?

Log in

Rose [entries|archive|friends|userinfo]
Rose

[ userinfo | livejournal userinfo ]
[ archive | journal archive ]

Will there be a kink community in my retirement home? [Jan. 21st, 2009|10:26 pm]
Rose
[Tags|, , ]

I'm really tired of the pervasive idea that some people are "hot" while other people are "not", and those that are hot get whatever they want and those that are not get totally screwed.

This has come up recently because I mentioned to a couple people that I haven't been able to satisfy my one of my kink desires very effectively and they reacted with what I consider an inordinate amount of surprise. (Actually, any surprise is probably inordinate.) This surprise hides several messages:

(1) I think you are hot.
(2) Hot women are the gatekeepers of sex and play and can have whomever they want.
(3) Un-hot people don't have a choice in who they play with because few people want to play with them.

I have never believed that there is some innate hierarchy of hotness. I have simply had way too many arguments about whether someone was hot to believe that there is a hierarchy of hotness. However, I *do* believe that there are many people who subscribe to this hierarchy, and I also believe that this concept is probably the prevailing one in my culture. I also think it is WRONG, just like I think patriarchy is wrong, like I think restrictive gender roles are wrong, like I think many many things about our current culture is wrong. We can do better.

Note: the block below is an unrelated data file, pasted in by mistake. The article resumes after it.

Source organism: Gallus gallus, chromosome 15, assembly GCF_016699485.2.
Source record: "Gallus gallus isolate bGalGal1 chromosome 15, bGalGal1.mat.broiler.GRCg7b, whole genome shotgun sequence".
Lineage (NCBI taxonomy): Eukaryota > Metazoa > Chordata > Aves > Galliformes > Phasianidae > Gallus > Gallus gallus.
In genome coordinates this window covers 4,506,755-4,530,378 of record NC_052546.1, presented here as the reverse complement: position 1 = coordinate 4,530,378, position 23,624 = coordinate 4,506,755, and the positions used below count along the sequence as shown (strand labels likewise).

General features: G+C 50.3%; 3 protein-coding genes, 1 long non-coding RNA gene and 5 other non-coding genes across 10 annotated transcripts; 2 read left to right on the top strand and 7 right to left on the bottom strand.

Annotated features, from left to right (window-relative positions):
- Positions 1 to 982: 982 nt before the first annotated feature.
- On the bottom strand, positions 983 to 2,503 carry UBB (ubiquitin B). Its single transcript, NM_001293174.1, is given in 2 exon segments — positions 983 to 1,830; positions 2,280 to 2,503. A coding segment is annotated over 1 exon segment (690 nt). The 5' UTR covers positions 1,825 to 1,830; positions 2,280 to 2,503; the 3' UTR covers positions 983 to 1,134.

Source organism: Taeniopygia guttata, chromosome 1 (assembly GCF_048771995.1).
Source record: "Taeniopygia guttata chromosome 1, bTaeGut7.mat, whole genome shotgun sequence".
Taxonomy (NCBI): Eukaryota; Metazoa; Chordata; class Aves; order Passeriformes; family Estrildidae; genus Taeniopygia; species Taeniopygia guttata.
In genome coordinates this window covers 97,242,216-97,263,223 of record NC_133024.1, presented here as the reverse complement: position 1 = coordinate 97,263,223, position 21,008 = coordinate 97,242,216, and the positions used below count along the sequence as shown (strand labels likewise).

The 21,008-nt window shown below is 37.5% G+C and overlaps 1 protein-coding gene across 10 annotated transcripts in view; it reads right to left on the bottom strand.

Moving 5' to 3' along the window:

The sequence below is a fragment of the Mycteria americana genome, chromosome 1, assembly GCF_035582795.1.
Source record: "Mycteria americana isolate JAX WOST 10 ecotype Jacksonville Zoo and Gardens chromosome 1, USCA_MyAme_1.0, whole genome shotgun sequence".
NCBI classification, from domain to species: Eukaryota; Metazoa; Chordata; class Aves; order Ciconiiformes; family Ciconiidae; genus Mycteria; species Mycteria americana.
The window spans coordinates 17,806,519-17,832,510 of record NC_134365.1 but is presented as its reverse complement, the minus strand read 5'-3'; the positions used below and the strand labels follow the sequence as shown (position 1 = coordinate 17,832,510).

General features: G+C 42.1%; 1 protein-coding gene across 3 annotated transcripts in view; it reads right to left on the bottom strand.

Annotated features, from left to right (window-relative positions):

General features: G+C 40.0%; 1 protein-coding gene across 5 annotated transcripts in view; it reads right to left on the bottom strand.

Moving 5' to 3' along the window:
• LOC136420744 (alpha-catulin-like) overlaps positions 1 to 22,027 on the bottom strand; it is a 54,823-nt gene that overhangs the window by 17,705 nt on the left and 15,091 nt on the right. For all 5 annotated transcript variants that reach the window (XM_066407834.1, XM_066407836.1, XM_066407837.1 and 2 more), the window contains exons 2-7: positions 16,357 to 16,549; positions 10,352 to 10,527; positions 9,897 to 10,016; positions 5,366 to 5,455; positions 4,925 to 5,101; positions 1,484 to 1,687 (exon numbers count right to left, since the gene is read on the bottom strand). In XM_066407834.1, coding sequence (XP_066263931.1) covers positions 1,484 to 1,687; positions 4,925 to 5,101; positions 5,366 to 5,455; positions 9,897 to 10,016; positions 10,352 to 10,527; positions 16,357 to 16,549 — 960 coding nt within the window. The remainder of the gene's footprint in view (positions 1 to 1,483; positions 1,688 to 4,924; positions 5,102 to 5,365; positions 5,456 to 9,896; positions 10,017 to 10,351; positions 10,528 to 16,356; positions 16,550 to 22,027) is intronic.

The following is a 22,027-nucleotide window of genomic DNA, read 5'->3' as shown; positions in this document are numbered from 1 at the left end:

I think in a lot of ways this hierarchy of hotness *is* a myth. Perhaps it's wishful thinking, but I think compatibility and other factors play a much larger role in who people end up dating than simply how they rank on the hierarchy of hotness. Even one-night stands require a certain amount of compatibility which "hotness" cannot substitute for. If I hate oral sex and you only want oral sex, our one-night stand is going to be over very quickly and unsatisfyingly for both of us.

It's pretty flattering to be told that you are objectively hot, but I really never know what to say to that. Hotness is subjective, not objective. I don't really want to have a whole argument about the hierarchy of hotness every time someone wants to flatter me, but really. Take note: if you want to say "I find you attractive, will you sleep with me?" you will get better results if you actually *say* that, rather than saying "You're attractive, who wouldn't want to sleep with you?"

I understand that it's easy to fall into the objective hotness trap. First of all, the distinction between subjective experience and objective experience is one that all humans seem to have trouble grasping. But then, there's also the cultural forces telling us that hotness *is* objective, and some people have it while other people don't. And finally, there's the issue that sometimes you do want to just tell someone that they are attractive without appearing to hit on them. Phrasing it as an objective observation allows you to avoid the directness of the compliment and to avoid appearing like you are coming on to them. I still think that there are better ways of doing this than invoking the hierarchy of hotness.